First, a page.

Chirpy Chirpy Cheep Cheep

Friday morning and a working weekend looms on my horizon. I slept rather well again last night–I hope this is actually turning into a habit for me–so I feel pretty good again this morning. My muscles are still a bit creaky; they need to be stretched and they need to be worked, so hopefully after I spend this entire weekend with my nose to the grindstone I can start making the trip back over to the gym next week. Fingers crossed. I wasn’t too terribly tired when I got home from work yesterday, so I did some laundry, got the dishes under control, and did some filing and organizing, which is always lovely–the workspace is much more work-friendly this morning than it has been all week. I’ve not started reading my next book yet–Tara Laskowski’s The Mother Next Door–and I am putting that on hold until I have my work caught up.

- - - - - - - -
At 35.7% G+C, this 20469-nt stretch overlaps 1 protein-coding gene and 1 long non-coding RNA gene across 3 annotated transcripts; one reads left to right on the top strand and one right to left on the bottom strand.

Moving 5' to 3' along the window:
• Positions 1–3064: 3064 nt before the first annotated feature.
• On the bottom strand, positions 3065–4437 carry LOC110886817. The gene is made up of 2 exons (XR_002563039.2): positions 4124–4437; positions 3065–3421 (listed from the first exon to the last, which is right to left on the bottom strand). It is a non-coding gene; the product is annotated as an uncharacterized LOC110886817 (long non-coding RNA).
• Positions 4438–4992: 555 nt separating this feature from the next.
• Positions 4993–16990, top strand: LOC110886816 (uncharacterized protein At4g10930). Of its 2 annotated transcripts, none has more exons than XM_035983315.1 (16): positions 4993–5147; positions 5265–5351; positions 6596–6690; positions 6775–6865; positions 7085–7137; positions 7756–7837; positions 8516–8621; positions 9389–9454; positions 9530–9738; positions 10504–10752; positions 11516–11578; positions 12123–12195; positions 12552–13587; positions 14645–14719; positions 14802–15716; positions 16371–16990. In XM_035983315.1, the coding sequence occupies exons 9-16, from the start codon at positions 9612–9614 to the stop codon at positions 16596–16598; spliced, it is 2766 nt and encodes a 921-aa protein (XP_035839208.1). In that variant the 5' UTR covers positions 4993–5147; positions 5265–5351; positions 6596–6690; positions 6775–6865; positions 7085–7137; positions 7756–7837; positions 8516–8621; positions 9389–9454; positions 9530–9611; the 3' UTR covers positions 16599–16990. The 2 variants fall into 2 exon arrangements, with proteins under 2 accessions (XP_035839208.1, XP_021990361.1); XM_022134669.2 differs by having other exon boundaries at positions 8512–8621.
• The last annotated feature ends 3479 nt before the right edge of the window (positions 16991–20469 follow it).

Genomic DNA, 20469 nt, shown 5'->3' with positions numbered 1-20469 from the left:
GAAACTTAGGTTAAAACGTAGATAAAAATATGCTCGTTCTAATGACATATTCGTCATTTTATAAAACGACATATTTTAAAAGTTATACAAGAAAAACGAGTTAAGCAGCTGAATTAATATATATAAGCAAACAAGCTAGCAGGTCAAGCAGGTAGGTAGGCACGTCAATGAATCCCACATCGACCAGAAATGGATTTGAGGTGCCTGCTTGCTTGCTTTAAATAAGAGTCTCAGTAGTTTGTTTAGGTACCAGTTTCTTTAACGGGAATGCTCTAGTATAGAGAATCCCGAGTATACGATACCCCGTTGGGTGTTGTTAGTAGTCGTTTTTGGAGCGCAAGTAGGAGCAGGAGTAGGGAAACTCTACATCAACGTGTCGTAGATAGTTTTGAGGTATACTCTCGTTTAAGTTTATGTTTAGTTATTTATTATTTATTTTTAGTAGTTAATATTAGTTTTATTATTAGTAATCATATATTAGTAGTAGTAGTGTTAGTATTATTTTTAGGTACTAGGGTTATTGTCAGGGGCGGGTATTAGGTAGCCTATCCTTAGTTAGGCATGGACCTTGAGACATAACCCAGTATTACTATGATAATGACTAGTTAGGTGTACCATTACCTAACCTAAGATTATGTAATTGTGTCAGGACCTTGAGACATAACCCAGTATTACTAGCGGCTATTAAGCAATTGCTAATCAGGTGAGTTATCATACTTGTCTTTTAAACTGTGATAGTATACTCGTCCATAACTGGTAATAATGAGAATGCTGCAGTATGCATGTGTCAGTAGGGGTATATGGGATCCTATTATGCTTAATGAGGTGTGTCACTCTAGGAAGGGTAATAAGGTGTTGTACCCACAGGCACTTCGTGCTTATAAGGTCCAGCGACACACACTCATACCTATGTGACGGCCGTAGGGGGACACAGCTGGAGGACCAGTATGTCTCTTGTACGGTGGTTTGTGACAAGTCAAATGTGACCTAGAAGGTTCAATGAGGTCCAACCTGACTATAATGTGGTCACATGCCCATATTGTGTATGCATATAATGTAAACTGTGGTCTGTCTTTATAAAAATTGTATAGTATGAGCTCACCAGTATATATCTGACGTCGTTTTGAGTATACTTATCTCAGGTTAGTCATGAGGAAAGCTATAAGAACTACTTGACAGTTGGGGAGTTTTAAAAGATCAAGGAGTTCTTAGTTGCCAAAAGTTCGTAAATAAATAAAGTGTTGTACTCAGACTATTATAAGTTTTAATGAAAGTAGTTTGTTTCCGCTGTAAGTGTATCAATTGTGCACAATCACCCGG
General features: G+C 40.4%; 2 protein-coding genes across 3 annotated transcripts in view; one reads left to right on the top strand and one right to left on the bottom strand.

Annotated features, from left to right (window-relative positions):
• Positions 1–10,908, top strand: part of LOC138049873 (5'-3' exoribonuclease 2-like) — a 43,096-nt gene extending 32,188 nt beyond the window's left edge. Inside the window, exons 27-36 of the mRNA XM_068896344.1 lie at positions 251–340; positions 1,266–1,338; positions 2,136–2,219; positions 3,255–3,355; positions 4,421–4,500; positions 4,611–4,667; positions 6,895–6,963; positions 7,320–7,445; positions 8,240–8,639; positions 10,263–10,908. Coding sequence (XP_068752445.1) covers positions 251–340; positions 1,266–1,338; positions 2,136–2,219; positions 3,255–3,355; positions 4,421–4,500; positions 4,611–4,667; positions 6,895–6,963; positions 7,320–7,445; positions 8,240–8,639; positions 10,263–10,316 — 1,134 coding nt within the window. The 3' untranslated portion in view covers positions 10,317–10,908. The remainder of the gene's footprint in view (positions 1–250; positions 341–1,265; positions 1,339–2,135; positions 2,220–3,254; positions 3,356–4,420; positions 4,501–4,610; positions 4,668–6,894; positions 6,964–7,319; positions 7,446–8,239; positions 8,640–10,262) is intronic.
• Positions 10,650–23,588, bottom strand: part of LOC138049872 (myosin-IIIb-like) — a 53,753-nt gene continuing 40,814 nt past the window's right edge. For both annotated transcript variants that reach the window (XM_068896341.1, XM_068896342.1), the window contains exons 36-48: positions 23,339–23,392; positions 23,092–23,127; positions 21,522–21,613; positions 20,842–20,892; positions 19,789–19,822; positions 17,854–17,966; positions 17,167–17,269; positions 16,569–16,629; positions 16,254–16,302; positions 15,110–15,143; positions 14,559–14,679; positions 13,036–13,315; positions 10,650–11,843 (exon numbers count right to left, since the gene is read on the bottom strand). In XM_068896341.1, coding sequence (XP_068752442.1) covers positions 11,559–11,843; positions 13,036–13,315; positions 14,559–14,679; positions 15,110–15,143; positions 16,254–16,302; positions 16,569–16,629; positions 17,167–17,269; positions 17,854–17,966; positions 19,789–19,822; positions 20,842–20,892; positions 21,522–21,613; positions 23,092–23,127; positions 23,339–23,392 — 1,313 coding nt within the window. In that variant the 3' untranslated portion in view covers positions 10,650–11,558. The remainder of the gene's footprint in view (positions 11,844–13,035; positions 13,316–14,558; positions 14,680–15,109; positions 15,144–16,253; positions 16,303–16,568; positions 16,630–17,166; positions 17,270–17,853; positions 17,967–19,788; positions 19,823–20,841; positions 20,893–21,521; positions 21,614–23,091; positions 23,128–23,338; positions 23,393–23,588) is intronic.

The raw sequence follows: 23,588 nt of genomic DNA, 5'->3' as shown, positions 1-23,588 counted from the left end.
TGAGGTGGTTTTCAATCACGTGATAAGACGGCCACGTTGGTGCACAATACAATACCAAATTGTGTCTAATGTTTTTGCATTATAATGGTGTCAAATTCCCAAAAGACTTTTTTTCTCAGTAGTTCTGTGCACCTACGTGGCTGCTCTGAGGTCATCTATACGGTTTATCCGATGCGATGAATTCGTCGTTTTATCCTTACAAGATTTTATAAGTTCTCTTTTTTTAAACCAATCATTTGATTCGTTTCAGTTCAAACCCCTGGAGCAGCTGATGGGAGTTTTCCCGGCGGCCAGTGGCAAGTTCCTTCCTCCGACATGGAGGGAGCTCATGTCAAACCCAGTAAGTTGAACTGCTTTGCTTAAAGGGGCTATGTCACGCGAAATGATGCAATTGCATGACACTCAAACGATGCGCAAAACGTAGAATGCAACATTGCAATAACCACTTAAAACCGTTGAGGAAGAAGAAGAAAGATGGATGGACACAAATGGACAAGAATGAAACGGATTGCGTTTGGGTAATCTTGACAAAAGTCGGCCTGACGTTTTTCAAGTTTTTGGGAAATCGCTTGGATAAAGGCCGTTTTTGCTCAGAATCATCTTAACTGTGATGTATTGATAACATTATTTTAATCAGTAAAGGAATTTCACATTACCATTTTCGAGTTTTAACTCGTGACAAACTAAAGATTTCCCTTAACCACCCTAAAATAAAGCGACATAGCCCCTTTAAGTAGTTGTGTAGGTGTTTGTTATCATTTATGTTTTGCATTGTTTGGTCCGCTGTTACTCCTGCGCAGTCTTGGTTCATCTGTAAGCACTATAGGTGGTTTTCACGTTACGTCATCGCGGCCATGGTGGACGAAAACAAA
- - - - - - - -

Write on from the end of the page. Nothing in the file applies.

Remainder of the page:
We’re almost finished with The Little Drummer Girl, which has only one episode left to go, and it’s very interesting, if dated. At first, with its focus on the Israeli secret police hunting down terrorists, I thought it was going to be a very dated look at the Middle Eastern issue, especially given the time when the book was written (at that point almost the entire world, excepting Muslim countries, were pro-Israel)–but I should have known John LeCarré would never write anything one-sided, or pro one faction or the other. It’s actually quite nuanced, definitely more so than I would have thought for the time it was written and published; it shows both sides and how the irrational blood-for-blood eye-for-an-eye mentality of both deepened and made the hate more deeply ingrained to the point where there really is no possible solution, which is where we are now. I kind of want to read the book now–because, of course, my TBR pile isn’t deep enough as it is.